What can one say about creative genius? Yes, at times it’s messy and even excessive, but for the most part, creative geniuses come as close to perfection in their art as anyone is going to get.
Miles Davis was a creative musical genius who left an amazing legacy of jazz, funk, and experimental African rhythms in a career that spanned nearly half a century. He is probably best remembered for his forays into be-bop in the forties and early fifties and as the progenitor of cool jazz in the fifties and early sixties.
The list of musicians he worked with is as legendary as Davis himself, including John Coltrane, Charlie Parker, Thelonious Monk, Dizzy Gillespie, and well, you get the idea. A number of Davis’ works from the fifties have recently been re-mastered and released, including the Walkin’ album from 1954. It features the all-star band of Jay Jay Johnson on trombone, Lucky Thompson on tenor sax, Dave Schildkraut on alto sax, Horace Silver on piano, Percy Heath on stand up bass, Kenny Clarke on drums, and Davis.
Walkin’ is an example of eminent bop and cool performance that could serve as a musical text on how jazz should be played. It’s a fairly early sample of Davis’ work. There is tremendously dynamic interplay between the musicians here as they are led by Davis, acting as the sly Pied Piper taking the group in a myriad of directions. There is always much delight to be found with great jazz, but with Walkin’, the craftsmanship is beyond description.
When you close your eyes and listen to Clarke’s subtle brushwork in tandem with Heath’s impeccable and lush strings, you feel transported into the middle of the kinetic energy that flows between them. The horn section teases and flirts with you on each track, bringing you intimately nearer and then shyly pushing you back. Silver provides ample fills with his gentle touch on the keyboard, his fingers casting wave after wave of spine-tingling notes.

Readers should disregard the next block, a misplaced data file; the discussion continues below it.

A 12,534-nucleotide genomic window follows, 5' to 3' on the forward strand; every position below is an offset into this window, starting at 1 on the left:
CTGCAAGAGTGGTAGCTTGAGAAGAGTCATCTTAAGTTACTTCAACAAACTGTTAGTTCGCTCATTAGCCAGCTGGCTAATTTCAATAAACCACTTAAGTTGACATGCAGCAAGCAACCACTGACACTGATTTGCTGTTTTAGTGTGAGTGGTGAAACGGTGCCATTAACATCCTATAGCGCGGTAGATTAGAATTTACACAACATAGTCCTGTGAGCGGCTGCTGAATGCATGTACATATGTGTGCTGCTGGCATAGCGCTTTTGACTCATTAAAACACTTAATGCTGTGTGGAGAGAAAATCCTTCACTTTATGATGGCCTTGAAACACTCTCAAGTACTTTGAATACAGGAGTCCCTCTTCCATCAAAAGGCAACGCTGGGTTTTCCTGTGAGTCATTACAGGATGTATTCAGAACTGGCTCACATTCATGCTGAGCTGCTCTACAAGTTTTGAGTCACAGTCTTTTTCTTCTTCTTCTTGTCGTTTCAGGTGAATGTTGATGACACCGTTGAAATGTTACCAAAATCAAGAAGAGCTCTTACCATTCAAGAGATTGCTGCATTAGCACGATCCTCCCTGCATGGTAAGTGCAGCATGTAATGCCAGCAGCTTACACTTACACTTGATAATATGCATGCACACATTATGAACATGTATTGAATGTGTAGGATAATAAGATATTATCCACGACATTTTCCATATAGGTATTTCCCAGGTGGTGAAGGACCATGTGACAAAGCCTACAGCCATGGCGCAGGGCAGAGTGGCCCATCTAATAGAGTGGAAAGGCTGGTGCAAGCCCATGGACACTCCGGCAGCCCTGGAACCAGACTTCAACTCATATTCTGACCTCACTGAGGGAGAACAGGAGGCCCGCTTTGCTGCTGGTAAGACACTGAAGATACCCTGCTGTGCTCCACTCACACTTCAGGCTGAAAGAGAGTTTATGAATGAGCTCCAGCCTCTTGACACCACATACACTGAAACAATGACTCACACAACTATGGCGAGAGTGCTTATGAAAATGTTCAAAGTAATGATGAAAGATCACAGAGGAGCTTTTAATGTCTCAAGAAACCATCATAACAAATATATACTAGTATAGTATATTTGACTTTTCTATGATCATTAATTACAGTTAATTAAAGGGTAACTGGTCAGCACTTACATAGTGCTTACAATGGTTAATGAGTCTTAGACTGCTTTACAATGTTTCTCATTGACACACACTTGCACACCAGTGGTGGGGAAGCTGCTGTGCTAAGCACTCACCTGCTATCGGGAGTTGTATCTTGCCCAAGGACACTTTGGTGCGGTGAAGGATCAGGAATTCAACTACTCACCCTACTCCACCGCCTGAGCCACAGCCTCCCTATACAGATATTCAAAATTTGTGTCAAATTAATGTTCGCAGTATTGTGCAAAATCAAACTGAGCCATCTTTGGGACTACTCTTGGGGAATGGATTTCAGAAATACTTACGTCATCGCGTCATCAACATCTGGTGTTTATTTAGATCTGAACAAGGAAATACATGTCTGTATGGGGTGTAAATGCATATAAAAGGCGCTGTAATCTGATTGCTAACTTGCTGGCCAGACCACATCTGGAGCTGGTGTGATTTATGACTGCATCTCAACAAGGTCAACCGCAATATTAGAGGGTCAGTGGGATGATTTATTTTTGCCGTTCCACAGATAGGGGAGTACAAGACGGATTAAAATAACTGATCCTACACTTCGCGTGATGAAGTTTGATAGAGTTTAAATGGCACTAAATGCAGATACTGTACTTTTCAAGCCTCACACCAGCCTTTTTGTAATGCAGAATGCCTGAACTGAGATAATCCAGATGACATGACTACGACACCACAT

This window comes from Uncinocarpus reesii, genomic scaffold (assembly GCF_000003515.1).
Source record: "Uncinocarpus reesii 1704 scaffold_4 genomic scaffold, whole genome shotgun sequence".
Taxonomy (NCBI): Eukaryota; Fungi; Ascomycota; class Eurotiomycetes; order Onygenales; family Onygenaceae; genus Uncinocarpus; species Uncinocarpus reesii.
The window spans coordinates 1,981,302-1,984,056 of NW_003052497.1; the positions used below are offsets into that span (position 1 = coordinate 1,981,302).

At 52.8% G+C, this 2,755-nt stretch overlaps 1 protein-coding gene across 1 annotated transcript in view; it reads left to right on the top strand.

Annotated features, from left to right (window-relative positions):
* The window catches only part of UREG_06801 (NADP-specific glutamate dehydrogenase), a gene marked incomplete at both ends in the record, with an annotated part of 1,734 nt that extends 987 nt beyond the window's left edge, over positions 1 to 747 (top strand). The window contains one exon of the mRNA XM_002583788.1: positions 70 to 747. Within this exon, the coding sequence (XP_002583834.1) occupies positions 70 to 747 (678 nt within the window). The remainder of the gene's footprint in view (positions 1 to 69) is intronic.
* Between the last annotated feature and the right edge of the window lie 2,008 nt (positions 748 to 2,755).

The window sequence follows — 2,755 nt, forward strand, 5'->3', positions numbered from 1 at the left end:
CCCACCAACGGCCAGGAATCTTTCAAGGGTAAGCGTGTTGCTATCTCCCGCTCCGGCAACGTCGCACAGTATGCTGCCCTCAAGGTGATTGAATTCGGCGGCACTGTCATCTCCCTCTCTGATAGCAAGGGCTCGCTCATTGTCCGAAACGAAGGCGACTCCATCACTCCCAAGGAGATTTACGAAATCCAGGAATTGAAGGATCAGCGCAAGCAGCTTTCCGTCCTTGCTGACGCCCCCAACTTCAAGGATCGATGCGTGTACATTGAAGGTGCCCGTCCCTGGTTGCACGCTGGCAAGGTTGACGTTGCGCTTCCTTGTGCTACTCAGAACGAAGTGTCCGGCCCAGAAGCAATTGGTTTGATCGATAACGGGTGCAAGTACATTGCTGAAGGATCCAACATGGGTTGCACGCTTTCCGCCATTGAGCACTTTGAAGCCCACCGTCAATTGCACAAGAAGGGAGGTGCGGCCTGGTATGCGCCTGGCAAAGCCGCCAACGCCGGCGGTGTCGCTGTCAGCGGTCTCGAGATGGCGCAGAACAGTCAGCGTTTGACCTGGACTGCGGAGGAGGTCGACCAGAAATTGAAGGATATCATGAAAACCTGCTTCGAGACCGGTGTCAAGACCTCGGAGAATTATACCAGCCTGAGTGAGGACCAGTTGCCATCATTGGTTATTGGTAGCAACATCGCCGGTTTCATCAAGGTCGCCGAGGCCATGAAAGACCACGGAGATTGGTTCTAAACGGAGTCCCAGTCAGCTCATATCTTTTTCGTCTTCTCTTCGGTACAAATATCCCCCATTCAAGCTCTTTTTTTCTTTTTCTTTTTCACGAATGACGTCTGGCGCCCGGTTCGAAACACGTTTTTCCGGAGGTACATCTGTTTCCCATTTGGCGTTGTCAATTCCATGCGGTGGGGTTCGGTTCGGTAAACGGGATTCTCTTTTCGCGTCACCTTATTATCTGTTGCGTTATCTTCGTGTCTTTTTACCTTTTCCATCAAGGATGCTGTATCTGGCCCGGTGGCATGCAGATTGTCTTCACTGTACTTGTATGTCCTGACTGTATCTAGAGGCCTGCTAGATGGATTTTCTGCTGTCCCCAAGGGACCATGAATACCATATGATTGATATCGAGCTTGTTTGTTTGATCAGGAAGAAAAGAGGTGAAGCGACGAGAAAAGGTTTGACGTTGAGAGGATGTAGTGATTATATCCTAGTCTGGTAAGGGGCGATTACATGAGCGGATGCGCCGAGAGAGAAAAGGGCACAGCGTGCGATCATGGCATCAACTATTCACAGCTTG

The album was recorded in two sessions by the seminal Rudy Van Gelder at his studio in Hackensack, New Jersey. Van Gelder acts as professor here, rendering tutelage to this young, brash septet. Van Gelder consistently proves his ability to go with his instincts as he instructs this master’s class, being careful not to ruin their inspired musical flow.
The only drawback is that the recording experience seems a little dry. The jazz groove always improves with an audience. As good as this album is, I wonder what uncharted territories the band would’ve found under the screaming spots of some dingy Greenwich Village club.
There is enough brilliant material here to keep a jazz aficionado’s bloodstream crammed with endorphins. Davis and his group ascend to the apex of musicianship on Walkin’ and they put the word “genius” in a whole new category.